Finally, learning opportunities show one of the most potent effects on overall employee job satisfaction. Job satisfaction is one of the critical determinants of turnover intentions. It can be described as the perception of one's job expectancies and job reality and whether those expectancies are being met. Research shows that employees who feel more satisfied within their position and organization are more likely to become engaged employees and display lower turnover intentions (Lin & Huang, 2020). In addition, organizations that prioritize learning and development found increased employee job satisfaction, productivity, and profitability (Egan, Yang, & Barlett, 2004). Several studies on this topic show conclusive results. One study tested different forms of learning against employee satisfaction and employee turnover intentions and found that all types of learning (individual learning (γ=0.41, p<0.001), collective learning (γ=0.42, p<0.05), organization-level understanding (γ=0.40, p<0.01), inter-organizational learning (γ=0.45, p<0.01), and exploration learning (γ=0.44, p<0.01)) correlated positively and significantly to employee satisfaction and correlated negatively and significantly to turnover intentions. This shows that learning opportunities, in any form, are highly valued by employees regarding job satisfaction and can reduce an employee's turnover intentions.

Desired Learning Opportunities

These studies show that learning and development opportunities should not be underestimated in the scope of organizational success, both in reducing turnover and the increase of positive employee behaviors. Beyond understanding that employees desire training and learning opportunities from their organizations, it is imperative to understand what topics they want. PayScale's 2019 Compensation Best Practices Report surveyed 38,000 respondents who were asked to indicate which professional development opportunities they enjoyed the most from their organization. Shown in the graphic below are the top seven categories of training and development from the survey. The principal learning opportunity wanted to be selected by 32% of respondents in management/leadership training. A close second, chosen by 30% of respondents, is professional certification. Additional training included in the top seven are technical skills (17%), teamwork and interpersonal skills (8%), employer-subsidized degree (7%), communications/public speaking (4%), and diversity and inclusion (2%).


Radiant Digital specializes in custom content creation to suit your unique organizational needs and to learn objectives if you're looking to increase your organization's learning and development opportunities. It can be hard to know exactly where to start when creating a learning-focused culture. Radiant can assist you in the design, development, and implementation of learning programs so you can achieve your highest organizational goals. Reach out to us today to see how we can help.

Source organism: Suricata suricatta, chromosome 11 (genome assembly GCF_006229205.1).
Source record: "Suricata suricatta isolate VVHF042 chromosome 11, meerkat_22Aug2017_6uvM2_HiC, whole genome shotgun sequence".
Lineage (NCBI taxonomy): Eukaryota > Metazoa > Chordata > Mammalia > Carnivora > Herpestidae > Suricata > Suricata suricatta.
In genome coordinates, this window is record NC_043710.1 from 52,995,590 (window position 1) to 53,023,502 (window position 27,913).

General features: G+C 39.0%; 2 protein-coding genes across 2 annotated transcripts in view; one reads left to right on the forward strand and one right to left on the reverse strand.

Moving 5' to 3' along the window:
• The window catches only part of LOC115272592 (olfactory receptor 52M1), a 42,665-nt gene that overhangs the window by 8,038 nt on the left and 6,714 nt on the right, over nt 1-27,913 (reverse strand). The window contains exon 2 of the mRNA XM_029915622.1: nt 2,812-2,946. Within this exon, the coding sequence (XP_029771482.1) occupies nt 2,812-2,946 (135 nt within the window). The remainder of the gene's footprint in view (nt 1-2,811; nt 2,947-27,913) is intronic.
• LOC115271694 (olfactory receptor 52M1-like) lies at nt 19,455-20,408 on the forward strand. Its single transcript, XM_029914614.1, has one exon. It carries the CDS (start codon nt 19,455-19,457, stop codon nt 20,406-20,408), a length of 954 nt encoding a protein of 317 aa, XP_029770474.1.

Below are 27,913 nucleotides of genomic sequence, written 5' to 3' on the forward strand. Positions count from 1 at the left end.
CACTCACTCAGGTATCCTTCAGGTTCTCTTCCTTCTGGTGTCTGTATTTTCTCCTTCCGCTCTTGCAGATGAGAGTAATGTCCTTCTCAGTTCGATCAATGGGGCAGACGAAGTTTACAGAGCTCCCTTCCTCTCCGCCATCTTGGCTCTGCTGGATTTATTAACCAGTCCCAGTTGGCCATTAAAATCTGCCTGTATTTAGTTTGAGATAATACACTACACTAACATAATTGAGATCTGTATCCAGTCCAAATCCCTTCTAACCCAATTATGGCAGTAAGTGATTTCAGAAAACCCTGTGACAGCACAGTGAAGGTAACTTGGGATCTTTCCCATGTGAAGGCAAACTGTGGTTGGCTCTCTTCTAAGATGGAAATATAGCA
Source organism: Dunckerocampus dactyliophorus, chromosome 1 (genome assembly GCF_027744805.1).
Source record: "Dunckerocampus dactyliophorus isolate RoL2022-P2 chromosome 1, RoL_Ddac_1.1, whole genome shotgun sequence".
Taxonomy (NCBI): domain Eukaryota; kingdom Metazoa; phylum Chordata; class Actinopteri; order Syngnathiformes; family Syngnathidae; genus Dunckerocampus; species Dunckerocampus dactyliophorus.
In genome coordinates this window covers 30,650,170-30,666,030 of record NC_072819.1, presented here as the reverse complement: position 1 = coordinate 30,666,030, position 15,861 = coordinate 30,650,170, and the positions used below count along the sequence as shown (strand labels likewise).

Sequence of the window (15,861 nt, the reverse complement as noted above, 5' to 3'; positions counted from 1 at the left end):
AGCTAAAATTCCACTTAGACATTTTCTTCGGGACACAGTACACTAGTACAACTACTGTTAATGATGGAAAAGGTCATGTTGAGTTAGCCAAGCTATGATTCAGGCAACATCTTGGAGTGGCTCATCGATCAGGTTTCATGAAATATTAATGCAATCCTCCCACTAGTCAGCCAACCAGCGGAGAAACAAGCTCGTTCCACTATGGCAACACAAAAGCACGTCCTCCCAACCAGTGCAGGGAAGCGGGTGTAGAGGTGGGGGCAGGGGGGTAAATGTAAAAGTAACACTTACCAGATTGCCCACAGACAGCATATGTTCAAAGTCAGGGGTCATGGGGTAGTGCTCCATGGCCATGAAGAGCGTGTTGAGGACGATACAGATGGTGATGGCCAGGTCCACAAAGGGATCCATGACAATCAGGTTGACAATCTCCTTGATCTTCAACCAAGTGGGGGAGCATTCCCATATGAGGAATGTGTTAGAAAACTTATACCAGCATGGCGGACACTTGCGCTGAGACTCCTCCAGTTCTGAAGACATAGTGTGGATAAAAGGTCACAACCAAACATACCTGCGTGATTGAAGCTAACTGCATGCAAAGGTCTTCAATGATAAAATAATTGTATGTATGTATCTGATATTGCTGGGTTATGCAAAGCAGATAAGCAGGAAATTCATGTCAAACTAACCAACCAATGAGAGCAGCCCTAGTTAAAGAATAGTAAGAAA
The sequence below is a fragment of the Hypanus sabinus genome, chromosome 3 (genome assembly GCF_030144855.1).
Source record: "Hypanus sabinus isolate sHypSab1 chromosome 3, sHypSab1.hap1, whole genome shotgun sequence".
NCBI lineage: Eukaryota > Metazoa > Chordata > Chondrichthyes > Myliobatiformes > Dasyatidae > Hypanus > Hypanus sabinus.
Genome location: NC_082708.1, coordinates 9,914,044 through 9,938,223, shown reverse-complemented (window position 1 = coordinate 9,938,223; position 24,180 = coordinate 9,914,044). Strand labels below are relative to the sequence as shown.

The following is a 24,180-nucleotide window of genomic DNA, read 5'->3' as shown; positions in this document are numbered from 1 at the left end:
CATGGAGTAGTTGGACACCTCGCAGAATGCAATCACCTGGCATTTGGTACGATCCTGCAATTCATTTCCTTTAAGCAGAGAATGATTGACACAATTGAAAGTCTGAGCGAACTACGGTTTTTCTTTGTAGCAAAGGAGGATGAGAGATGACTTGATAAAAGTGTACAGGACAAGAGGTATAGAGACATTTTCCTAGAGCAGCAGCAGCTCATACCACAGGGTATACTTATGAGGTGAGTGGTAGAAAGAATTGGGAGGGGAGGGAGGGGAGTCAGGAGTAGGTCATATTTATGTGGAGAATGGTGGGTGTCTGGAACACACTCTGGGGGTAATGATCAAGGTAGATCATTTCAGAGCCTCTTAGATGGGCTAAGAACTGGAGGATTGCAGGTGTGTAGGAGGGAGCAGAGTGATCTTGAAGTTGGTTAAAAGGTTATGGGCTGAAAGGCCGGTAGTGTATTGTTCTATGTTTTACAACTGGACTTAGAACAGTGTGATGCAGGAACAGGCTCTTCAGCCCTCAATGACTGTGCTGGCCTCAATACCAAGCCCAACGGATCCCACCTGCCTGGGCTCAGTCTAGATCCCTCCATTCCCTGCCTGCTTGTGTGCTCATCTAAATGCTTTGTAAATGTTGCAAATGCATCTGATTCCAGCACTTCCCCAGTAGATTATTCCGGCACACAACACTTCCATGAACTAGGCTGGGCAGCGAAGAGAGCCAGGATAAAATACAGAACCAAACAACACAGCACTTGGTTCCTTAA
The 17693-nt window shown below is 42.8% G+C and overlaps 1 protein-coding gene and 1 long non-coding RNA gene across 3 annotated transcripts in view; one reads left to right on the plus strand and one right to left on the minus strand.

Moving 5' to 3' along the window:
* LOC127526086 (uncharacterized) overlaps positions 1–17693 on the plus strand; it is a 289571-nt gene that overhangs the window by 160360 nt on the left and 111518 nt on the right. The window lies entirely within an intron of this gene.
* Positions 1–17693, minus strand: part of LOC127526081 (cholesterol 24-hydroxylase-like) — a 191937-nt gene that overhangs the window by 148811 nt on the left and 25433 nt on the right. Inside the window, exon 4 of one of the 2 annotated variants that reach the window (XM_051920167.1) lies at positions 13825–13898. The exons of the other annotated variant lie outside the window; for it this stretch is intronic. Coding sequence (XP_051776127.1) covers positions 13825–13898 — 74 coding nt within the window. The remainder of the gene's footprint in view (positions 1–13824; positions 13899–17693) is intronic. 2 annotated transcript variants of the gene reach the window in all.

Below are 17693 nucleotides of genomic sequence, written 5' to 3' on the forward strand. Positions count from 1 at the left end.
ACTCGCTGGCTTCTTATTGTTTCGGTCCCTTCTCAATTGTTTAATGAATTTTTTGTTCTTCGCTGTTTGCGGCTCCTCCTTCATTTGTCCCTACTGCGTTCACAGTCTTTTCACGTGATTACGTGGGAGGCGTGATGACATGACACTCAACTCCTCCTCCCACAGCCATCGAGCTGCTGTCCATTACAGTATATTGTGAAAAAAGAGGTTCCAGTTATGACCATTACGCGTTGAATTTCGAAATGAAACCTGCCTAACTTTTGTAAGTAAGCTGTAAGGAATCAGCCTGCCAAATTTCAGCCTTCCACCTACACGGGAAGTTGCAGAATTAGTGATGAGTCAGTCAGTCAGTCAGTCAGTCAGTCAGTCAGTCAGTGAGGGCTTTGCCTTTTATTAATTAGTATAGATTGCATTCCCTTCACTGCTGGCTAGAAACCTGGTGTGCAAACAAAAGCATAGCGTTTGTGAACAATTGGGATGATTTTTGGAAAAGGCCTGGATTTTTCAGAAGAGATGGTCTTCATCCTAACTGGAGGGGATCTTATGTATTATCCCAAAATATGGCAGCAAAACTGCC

2019 Compensation Best Practices Report. PayScale. (n.d.). Retrieved from

Bureau of Labor Statistics, U.S. Department of Labor (2020). 2020 Job Openings and Labor Turnover Survey. Received from

Egan, T., Yang, B., & Bartlett, K. (2004). The effects of organizational learning culture and job satisfaction on motivation to transfer learning and turnover intention. Human Resource Development Quarterly, 15, 279-301.

Joo, B. (2010). Organizational commitment for knowledge workers: The roles of perceived organizational learning culture, leader-member exchange quality, and turnover intention. Human Resource Development Quarterly, 21. 69 - 85. 10.1002/hrdq.20031.

Lin, C. Y., & Huang, C. K. (2020). Employee turnover intentions and job performance from a planned change: The effects of an organizational learning culture and job satisfaction. International Journal of Manpower, 42. 409-423. 10.1108/IJM-08-2018-0281.

Mustafa, G., & Ali, N. (2019) Rewards, autonomous motivation, and turnover intention: Results from a non-Western cultural context, Cogent Business & Management, 6:1, 1676090, DOI: 10.1080/23311975.2019.1676090.

Proost, K., Ruysseveldt, J.,& Dijke, M. (2012) Coping with unmet expectations: Learning opportunities as a buffer against emotional exhaustion and turnover intentions, European Journal of Work and Organizational Psychology, 21:1, 7-27, DOI: 10.1080/1359432X.2010.526304.

Raza, B., Ali, M., Naseem, K., Moeed, A., Ahmed J., & Hamid M. (2018) Impact of trait mindfulness on job satisfaction and turnover intentions: Mediating role of work–family balance and moderating role of work–family conflict, Cogent Business & Management, 5:1, DOI: 10.1080/23311975.2018.1542943.

Sears, L. (2017) 2017 Retention Report. Received from

The employee experience will be critical to business success in 2019, according to New Hiring Outlook report by the EXECU: Search group. PR Newswire. (2019). Received from

Yu, H., Fang, L., & Ling, W. (2009) An empirical study on the construct and effective mechanism of organizational learning. Frontiers of Business Research in China, 3, 242–270.

What is A/B Testing? And Why?

The definition of A/B testing

A/B testing is another name for split testing. It’s a method of comparing two different versions of a website, app, or others by testing to see which one performs the best. In short, it’s an experiment where two pages that differ are shown at random and undergo a variety of tests to see which one not just looks the best but which one also performs the best. This is great for ensuring you only show the best version to your users. A lot of the time, when modifying websites, there is a lot of estimating undertaken as to what would be the best. This type of testing ensures that the changes you are making are backed up by research.